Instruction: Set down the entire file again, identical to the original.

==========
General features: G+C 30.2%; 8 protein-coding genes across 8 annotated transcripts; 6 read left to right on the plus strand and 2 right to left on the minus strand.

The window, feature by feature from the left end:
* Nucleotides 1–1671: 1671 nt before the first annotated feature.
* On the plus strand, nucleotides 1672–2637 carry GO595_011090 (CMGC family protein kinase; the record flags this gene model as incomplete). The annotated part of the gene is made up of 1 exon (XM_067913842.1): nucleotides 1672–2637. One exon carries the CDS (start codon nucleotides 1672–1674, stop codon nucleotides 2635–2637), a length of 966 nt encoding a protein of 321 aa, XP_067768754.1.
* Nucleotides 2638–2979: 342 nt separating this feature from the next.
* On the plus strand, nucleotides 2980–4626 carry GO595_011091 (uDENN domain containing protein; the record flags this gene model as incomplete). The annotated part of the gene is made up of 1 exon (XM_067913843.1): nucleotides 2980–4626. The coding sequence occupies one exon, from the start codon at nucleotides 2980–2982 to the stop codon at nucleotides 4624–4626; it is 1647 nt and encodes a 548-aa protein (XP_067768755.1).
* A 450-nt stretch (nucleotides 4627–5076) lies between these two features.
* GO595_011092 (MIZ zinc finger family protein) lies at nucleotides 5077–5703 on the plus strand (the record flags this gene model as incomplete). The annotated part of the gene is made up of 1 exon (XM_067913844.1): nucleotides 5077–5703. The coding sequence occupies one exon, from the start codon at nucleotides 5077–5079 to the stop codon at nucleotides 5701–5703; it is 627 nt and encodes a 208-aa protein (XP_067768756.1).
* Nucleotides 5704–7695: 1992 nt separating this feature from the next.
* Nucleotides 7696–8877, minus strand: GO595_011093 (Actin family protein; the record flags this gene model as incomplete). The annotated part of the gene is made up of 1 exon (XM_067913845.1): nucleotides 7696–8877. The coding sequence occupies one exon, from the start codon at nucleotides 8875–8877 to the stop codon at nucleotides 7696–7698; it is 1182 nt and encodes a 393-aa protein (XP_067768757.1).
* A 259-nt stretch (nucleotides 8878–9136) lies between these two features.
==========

General features: G+C 30.2%; 8 protein-coding genes across 8 annotated transcripts; 6 read left to right on the plus strand and 2 right to left on the minus strand.

The window, feature by feature from the left end:
* Nucleotides 1–1671: 1671 nt before the first annotated feature.
* On the plus strand, nucleotides 1672–2637 carry GO595_011090 (CMGC family protein kinase; the record flags this gene model as incomplete). The annotated part of the gene is made up of 1 exon (XM_067913842.1): nucleotides 1672–2637. One exon carries the CDS (start codon nucleotides 1672–1674, stop codon nucleotides 2635–2637), a length of 966 nt encoding a protein of 321 aa, XP_067768754.1.
* Nucleotides 2638–2979: 342 nt separating this feature from the next.
* On the plus strand, nucleotides 2980–4626 carry GO595_011091 (uDENN domain containing protein; the record flags this gene model as incomplete). The annotated part of the gene is made up of 1 exon (XM_067913843.1): nucleotides 2980–4626. The coding sequence occupies one exon, from the start codon at nucleotides 2980–2982 to the stop codon at nucleotides 4624–4626; it is 1647 nt and encodes a 548-aa protein (XP_067768755.1).
* A 450-nt stretch (nucleotides 4627–5076) lies between these two features.
* GO595_011092 (MIZ zinc finger family protein) lies at nucleotides 5077–5703 on the plus strand (the record flags this gene model as incomplete). The annotated part of the gene is made up of 1 exon (XM_067913844.1): nucleotides 5077–5703. The coding sequence occupies one exon, from the start codon at nucleotides 5077–5079 to the stop codon at nucleotides 5701–5703; it is 627 nt and encodes a 208-aa protein (XP_067768756.1).
* Nucleotides 5704–7695: 1992 nt separating this feature from the next.
* Nucleotides 7696–8877, minus strand: GO595_011093 (Actin family protein; the record flags this gene model as incomplete). The annotated part of the gene is made up of 1 exon (XM_067913845.1): nucleotides 7696–8877. The coding sequence occupies one exon, from the start codon at nucleotides 8875–8877 to the stop codon at nucleotides 7696–7698; it is 1182 nt and encodes a 393-aa protein (XP_067768757.1).
* A 259-nt stretch (nucleotides 8878–9136) lies between these two features.